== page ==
Thinking Through Wisconsin

Readers have been up in arms over the Dish's relative silence on the showdown in Wisconsin, especially this somewhat dismissive post. I should be clear about my own experience, as I watched my homeland destroyed by excessive union power. Public sector unions can be particularly destructive, preventing the firing of bad teachers, for example, or holding tax-payers to ransom by interrupting vital needs, such as the collection of garbage or public transportation.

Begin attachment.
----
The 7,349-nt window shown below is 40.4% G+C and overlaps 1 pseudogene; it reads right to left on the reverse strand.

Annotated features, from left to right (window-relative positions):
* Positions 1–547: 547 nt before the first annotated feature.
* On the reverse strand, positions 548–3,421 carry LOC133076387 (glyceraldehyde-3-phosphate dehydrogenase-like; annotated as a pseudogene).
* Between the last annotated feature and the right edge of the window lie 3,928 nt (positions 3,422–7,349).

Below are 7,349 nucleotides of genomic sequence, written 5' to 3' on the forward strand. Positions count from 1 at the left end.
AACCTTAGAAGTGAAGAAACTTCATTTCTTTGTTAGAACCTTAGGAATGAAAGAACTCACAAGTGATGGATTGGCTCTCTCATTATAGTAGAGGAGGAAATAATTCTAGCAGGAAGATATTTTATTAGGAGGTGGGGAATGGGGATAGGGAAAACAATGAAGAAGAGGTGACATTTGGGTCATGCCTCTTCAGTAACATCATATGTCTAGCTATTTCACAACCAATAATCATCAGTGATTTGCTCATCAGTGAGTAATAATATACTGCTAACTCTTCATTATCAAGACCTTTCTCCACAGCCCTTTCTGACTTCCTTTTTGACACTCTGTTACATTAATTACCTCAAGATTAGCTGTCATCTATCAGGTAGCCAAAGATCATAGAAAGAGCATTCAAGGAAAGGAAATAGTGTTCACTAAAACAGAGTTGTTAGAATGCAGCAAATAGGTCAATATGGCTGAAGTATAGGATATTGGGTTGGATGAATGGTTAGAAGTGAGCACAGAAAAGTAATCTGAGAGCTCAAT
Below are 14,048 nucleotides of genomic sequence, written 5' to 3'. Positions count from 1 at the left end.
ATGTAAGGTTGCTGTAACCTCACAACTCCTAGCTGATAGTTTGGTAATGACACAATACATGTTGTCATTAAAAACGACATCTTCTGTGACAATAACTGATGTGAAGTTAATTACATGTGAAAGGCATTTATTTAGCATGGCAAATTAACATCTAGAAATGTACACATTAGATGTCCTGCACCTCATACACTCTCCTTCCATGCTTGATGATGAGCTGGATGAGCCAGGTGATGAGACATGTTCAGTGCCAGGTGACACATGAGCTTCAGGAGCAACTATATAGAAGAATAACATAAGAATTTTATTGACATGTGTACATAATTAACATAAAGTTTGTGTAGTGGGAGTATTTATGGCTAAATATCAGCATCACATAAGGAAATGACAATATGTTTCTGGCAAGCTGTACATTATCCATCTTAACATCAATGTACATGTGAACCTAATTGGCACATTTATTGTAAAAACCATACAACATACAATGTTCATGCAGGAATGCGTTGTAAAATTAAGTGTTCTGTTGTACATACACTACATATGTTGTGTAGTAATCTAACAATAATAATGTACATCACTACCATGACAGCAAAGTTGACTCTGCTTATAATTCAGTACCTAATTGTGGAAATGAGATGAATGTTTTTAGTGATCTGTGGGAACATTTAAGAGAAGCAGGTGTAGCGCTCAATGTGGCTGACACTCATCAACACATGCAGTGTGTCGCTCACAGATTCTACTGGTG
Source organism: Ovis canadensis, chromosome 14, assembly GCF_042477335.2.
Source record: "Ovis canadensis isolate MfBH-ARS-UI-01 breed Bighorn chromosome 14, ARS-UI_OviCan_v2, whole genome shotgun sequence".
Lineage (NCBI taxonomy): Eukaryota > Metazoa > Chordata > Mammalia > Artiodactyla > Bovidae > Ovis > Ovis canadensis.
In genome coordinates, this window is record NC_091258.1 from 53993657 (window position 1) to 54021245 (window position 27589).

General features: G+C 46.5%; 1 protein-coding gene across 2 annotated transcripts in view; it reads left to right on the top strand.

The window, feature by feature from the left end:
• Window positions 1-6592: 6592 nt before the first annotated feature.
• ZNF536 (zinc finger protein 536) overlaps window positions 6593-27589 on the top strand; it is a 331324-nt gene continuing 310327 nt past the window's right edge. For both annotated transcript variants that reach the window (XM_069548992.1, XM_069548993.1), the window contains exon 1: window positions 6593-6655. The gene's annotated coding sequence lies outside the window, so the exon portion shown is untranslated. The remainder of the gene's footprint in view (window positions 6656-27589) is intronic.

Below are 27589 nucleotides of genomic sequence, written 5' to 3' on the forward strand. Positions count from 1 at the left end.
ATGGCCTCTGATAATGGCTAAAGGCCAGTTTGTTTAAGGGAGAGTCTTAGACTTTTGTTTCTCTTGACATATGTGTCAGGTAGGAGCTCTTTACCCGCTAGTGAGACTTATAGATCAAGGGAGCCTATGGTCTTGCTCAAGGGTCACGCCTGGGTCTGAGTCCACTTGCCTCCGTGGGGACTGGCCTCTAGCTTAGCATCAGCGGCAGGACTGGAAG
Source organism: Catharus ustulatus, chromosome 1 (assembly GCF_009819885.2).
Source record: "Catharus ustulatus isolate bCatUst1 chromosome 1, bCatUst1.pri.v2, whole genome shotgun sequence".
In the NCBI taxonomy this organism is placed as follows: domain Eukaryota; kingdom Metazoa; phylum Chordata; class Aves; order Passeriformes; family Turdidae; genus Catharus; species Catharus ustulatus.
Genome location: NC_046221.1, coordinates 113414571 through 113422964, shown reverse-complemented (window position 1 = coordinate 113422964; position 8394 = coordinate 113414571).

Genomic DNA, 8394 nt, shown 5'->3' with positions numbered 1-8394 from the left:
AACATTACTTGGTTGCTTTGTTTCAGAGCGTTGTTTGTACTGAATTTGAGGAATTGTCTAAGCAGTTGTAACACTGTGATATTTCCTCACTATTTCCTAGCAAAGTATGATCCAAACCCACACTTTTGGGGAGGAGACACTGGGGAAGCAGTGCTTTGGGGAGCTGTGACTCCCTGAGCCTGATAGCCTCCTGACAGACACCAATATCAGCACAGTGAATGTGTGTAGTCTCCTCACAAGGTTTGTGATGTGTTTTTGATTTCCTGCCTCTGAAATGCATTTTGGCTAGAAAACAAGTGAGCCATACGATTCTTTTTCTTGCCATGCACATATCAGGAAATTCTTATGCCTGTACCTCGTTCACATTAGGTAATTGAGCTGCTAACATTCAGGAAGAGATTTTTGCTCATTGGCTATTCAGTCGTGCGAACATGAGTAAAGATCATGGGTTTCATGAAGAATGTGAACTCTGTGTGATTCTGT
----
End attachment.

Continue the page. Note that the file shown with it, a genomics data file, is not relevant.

Of course, America is very different, and removing all collective bargaining rights for public sector unions is essentially an abolition of their ultimate leverage. But this was FDR's position, and it is also the case in a majority of states. In Virginia, Democratic governor

At the same time, there is a principle here of electoral accountability. Governor Scott Walker has a long and clear record of fighting public sector unions, and he ran as a Tea Party candidate, determined to rein in the role and spending of government. He was part of a GOP wave in Wisconsin that claims a majority in the legislature for his current proposal. There is also a fiscal gap of some $3.6 billion in the state's budget, and public sector employee wages and benefits take up "60% of state operations costs and 75% of local school district costs."